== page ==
Oldsmobile cars were first produced at Olds Motor Works in Lansing, Michigan, founded by Rance Olds in 1897. In 1901 the company produced 425 cars, becoming the first manufacturer of gasoline cars of large volume.
For several years “Olds Motor Works” was leading in the U.S. by the number of sold cars. At a time of financial difficulties, Ransom Olds left the company and founded another one, REO Motor Car Company.
The last Olds cars were produced in 1907, after which the company was bought out by General Motors Corporation in 1908.
Between 1901 and 1904, the Curved Dash was the first mass-produced car assembled on the first automated assembly line, the invention of which is mistakenly attributed to Henry Ford.
After Olds sold his company in 1899, it changed its name to Olds Motor Works, and the factory moved to Detroit. By March 1901, the company had an entire lineup ready for production, but due to the negligence of a worker at the factory there was a fire that destroyed the factory completely, and all the finished prototypes died with it.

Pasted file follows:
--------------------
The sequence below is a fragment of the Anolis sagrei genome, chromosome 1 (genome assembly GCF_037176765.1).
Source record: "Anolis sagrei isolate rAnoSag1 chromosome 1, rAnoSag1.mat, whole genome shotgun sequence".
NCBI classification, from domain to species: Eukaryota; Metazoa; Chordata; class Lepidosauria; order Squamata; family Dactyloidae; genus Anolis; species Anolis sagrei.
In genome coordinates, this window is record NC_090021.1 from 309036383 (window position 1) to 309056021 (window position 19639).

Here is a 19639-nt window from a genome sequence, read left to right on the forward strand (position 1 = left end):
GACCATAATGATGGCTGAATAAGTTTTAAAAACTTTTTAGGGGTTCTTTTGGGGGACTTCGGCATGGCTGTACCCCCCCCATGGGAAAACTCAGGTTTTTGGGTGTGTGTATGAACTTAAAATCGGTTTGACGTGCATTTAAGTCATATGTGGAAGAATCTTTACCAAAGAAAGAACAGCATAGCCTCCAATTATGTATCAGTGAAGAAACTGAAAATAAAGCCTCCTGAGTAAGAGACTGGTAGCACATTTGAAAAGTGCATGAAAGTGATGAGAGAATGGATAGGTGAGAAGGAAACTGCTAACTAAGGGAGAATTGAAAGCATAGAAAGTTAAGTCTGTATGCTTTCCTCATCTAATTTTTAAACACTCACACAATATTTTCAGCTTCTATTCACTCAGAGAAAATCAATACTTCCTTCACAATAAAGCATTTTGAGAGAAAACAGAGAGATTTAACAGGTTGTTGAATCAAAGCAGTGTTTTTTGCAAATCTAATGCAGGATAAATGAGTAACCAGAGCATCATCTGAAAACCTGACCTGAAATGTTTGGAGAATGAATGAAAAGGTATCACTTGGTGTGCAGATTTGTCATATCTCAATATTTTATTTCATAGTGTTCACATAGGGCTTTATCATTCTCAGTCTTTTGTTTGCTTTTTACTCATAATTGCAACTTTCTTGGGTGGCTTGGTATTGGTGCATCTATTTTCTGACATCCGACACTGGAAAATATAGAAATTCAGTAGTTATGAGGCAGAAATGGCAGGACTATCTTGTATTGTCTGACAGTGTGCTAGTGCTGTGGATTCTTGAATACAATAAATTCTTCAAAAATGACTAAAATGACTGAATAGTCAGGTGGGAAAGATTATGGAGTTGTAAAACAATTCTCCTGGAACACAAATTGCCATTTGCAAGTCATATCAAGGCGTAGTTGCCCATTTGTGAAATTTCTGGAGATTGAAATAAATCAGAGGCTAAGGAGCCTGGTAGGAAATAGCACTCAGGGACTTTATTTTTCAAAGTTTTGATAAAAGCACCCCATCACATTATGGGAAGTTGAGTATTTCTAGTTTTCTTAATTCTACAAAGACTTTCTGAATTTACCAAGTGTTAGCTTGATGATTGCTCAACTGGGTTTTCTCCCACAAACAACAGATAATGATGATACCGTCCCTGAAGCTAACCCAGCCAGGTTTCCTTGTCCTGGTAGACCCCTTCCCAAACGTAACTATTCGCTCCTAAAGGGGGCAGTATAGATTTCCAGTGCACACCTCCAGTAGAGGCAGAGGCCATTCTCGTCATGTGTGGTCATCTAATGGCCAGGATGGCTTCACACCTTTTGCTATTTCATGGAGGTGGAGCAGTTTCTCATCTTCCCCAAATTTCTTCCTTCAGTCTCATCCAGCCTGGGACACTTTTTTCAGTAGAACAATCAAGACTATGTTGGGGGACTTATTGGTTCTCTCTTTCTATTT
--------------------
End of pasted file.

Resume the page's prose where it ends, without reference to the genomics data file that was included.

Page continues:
The only surviving vehicle was the Curved Dash prototype, which was taken out by two factory workers after the fire started. A new plant was built, and production of Curved Dash began.
Officially the cars were called “Olds automobiles”, but in a conversational speech they were called “Oldsmobiles”. This nickname mainly referred to the model Curved Dash and became famous thanks to the popular song “In My Merry Oldsmobile” in 1905.
The 1910 Limited Touring model was the top one for the company. With 42-inch wheels with “factory” white rubber, Limited was the most prestigious model in the Oldsmobile range. Limited was sold at a price of $4,600, which corresponded to the cost of a large house with three bedrooms.
For their money, customers received a cabin trimmed with goatskin, 60 hp ordinary “six” of 11.58 liters, a starter Bosch Magneto, running boards and a five-seater cabin. Speedometer, watch and a solid windshield were also available as options.
The limousine version cost $5,800. Only about 725 Limited cars were sold in three years, but most of all this model is remembered for winning the race against the famous 20th Century Limited train of that time.